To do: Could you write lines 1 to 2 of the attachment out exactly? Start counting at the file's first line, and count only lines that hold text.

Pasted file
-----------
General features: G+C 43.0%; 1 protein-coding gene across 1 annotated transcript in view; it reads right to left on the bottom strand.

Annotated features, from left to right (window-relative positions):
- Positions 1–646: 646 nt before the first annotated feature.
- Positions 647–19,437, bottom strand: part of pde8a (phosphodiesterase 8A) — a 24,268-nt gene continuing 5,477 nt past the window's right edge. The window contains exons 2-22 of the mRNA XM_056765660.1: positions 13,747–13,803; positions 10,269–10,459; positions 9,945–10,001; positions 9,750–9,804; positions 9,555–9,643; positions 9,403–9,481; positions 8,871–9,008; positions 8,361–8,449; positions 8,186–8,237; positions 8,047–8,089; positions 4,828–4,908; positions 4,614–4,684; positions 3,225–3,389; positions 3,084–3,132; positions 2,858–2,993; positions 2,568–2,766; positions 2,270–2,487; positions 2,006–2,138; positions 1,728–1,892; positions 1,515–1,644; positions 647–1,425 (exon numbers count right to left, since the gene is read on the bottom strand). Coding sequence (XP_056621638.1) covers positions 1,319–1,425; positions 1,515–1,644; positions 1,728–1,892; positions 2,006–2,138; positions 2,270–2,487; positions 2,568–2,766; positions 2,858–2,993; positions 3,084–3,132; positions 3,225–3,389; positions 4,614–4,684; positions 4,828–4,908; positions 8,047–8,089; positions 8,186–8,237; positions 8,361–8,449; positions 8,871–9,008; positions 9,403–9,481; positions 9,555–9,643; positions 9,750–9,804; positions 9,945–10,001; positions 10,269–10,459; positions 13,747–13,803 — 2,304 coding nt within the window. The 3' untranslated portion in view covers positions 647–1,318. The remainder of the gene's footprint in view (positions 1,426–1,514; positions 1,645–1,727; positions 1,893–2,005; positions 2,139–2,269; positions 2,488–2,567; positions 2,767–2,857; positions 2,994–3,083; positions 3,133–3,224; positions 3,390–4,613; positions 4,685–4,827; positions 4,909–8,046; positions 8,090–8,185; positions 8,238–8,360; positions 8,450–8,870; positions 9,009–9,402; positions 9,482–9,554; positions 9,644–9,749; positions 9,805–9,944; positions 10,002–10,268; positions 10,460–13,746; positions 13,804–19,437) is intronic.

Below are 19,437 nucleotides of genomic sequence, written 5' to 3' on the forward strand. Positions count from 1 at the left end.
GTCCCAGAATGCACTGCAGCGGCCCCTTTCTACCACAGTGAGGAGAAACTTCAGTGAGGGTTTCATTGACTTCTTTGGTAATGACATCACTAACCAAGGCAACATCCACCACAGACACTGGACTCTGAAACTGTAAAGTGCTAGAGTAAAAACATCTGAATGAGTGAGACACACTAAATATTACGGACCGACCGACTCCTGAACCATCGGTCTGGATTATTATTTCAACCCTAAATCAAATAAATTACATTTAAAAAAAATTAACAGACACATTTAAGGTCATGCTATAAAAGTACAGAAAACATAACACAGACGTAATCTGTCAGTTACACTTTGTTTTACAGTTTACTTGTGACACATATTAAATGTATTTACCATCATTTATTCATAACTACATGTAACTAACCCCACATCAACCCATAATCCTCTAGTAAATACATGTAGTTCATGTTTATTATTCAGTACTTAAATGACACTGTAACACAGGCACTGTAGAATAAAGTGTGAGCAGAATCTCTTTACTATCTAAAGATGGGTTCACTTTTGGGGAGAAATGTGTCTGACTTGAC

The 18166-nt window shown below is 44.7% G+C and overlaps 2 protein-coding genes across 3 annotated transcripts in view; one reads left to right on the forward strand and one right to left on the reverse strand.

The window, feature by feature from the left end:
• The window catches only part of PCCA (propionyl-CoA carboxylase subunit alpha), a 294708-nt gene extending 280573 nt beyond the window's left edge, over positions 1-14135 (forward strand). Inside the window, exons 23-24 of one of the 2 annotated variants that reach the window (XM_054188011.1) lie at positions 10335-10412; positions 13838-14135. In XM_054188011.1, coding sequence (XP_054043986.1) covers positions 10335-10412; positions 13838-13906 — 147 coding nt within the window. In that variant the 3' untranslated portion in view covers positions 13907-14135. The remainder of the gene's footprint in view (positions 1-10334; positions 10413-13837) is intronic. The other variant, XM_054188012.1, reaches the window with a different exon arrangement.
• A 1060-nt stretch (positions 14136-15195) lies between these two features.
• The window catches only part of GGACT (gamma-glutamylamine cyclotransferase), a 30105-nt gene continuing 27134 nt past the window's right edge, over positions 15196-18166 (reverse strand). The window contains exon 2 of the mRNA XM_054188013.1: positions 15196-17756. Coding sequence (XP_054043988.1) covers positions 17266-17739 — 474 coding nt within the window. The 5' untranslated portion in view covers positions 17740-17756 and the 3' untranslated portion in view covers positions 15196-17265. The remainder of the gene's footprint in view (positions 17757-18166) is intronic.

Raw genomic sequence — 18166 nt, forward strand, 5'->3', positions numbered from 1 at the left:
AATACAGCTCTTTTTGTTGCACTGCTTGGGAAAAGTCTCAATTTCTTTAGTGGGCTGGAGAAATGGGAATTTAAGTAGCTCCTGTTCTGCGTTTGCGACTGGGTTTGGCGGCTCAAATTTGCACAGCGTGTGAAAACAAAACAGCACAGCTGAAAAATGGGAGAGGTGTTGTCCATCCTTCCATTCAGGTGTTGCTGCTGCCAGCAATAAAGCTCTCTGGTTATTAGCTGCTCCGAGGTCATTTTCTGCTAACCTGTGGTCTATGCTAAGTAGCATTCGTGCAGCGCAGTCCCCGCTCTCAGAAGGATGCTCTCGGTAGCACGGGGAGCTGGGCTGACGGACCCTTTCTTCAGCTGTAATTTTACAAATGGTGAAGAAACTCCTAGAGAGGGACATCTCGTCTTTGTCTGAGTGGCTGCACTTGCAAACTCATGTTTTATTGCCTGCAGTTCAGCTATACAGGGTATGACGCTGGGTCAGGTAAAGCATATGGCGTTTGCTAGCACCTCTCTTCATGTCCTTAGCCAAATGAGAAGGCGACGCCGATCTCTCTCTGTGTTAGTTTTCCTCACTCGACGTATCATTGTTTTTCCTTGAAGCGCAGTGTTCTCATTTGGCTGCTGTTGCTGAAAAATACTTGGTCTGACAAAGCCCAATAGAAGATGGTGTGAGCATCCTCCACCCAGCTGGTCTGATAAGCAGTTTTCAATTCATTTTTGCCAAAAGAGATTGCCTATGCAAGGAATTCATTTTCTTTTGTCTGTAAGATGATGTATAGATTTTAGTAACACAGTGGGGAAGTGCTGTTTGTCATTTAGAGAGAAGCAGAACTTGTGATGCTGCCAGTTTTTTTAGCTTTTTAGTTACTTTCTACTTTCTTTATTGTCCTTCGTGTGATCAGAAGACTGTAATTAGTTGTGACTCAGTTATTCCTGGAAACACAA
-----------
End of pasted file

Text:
General features: G+C 43.0%; 1 protein-coding gene across 1 annotated transcript in view; it reads right to left on the bottom strand.

Annotated features, from left to right (window-relative positions):